I'm Chris. I've been working with the Source Engine for around 7 years now, and GoldSrc a year or so before that. I'm currently working as an environment artist at PSR, as well as a level designer and texture artist at Tripmine Studios.
Hey, Chris here, level designer on the Black Mesa: Hazard Course! There's a lot of stuff we notice the community has to say, and some of it is pretty common confusion, and I'd just like to clear some of that up. Of course, everyone is entitled to their opinion, but more information to go in before making a final judgement can't hurt, right? So, you can think of this blog post as a sort of Q&A, or FAQ-type deal. Some of it you might already know if you're a HC fan. Other stuff is a bit more behind the scenes. Anyway, on to the words:
Concern: Why aren't you working on Xen instead?
Believe it or not, we get this a lot, probably the most. It's flattering in a way, but we aren't working on Xen for one reason: We are not the original Black Mesa developers (Crowbar Collective). We are a team of 6 long-time Black Mesa Fans.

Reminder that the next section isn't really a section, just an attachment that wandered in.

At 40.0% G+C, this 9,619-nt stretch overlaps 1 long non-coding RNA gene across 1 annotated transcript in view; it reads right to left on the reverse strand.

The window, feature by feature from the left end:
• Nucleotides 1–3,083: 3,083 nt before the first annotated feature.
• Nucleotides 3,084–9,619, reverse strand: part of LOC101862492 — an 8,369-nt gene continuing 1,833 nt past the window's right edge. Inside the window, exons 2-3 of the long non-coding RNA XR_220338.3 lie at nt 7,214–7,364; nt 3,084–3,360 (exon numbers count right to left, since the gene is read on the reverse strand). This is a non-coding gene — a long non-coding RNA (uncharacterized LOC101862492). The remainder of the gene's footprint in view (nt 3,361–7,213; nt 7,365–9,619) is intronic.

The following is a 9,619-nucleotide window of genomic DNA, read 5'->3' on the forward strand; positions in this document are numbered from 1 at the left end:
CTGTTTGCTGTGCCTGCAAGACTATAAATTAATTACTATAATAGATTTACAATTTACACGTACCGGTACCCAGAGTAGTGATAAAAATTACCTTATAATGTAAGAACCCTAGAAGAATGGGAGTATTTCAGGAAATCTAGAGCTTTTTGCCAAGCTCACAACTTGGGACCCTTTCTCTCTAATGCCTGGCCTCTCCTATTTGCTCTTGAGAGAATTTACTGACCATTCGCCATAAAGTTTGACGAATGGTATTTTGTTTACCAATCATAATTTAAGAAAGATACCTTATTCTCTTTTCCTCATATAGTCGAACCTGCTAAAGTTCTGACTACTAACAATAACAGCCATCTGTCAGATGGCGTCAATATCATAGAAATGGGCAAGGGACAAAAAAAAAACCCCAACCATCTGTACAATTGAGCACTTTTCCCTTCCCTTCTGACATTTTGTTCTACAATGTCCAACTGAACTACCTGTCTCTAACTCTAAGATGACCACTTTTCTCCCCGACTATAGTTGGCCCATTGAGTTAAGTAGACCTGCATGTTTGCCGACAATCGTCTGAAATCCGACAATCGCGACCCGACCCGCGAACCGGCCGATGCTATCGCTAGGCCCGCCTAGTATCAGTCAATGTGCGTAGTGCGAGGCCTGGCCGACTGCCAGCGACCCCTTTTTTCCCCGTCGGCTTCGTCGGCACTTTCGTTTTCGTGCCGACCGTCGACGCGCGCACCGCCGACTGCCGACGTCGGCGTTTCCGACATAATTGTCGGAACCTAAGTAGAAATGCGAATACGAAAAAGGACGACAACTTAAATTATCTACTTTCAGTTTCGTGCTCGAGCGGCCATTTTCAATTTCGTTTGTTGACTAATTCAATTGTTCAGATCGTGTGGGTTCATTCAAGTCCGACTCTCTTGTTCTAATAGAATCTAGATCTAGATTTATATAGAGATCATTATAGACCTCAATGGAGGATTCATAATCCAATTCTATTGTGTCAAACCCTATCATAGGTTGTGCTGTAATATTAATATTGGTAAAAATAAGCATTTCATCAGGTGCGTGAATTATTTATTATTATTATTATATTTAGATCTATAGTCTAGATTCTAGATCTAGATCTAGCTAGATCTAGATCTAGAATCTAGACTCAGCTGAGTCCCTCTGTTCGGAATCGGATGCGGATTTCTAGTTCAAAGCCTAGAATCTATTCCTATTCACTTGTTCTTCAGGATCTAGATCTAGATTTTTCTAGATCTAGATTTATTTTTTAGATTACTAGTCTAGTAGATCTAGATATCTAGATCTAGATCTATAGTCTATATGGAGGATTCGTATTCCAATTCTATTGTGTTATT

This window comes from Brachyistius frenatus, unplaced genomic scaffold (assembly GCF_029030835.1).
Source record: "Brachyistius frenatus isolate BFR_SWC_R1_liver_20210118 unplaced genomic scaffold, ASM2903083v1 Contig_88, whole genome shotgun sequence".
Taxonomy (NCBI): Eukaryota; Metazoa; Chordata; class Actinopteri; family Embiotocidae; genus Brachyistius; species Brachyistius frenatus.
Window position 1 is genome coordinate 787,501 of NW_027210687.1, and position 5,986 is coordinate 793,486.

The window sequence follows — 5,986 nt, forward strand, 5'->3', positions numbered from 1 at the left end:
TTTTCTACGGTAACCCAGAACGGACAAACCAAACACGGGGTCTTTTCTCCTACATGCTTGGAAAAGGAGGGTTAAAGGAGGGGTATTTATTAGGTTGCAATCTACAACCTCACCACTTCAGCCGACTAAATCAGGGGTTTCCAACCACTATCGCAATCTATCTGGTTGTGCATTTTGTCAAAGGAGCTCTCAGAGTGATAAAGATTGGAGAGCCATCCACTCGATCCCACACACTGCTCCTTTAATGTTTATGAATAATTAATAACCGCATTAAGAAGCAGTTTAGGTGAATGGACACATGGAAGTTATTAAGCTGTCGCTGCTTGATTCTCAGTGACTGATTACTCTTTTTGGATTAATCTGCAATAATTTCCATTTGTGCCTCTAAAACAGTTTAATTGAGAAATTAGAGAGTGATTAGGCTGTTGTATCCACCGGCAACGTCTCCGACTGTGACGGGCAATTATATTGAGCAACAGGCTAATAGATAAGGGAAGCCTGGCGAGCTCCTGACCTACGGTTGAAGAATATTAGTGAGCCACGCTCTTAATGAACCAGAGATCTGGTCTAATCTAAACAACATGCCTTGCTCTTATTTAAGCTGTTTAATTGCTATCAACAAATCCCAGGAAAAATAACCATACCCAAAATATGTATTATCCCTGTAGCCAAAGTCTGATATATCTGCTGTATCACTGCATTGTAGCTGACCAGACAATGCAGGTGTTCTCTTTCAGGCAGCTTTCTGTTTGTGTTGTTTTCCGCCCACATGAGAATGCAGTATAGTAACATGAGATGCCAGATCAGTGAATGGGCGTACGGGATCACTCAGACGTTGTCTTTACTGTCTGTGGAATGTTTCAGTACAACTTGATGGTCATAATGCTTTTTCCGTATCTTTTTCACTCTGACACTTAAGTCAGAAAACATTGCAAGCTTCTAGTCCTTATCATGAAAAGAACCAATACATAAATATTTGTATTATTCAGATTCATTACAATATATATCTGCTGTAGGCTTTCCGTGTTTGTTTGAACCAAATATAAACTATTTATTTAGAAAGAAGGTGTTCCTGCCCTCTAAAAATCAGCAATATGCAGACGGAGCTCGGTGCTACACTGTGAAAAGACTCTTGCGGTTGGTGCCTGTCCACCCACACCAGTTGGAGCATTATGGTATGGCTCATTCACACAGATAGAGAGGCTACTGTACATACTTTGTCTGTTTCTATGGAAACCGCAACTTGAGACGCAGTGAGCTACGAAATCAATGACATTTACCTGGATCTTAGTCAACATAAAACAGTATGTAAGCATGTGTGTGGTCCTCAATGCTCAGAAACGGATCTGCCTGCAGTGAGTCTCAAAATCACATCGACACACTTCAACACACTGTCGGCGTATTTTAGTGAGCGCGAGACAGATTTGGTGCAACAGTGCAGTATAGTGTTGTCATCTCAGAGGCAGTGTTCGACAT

Additionally, even if we were, games aren't created chronologically, and there are different subgroups withing a team to focus on different sections of the project.
Concern: Why does it look like the Hazard Course is being used for something other than a training course? How come some parts look (in-universe) make-shift or cheaply made?
One of the things we wanted to do was explain the weird environments encountered throughout the course. Wouldn't it be reasonable that if it was a dedicated training course, it would be a series of directly connected, similar-looking rooms to explain things? Yes, yes it would. But Half-Life's Hazard Course isn't like that at all.
After some discussion, we took some clues from the original maps and noticed two main apparent themes: Warehouse and Sewer. So this gave us the idea, what if the Hazard Course isn't originally built to be a training course? What if Sector A was just disused, or mostly disused, and many parts were just retrofitted with some new parts, and forced a path through some old water treatment facilities and warehouses in order to create a make-shift course? We thought the idea explained everything well enough, and it's what we went with. It allowed us to use the strange environment types and still make sense of it being a course. This was one of our attempts to add some of our own little history to the area.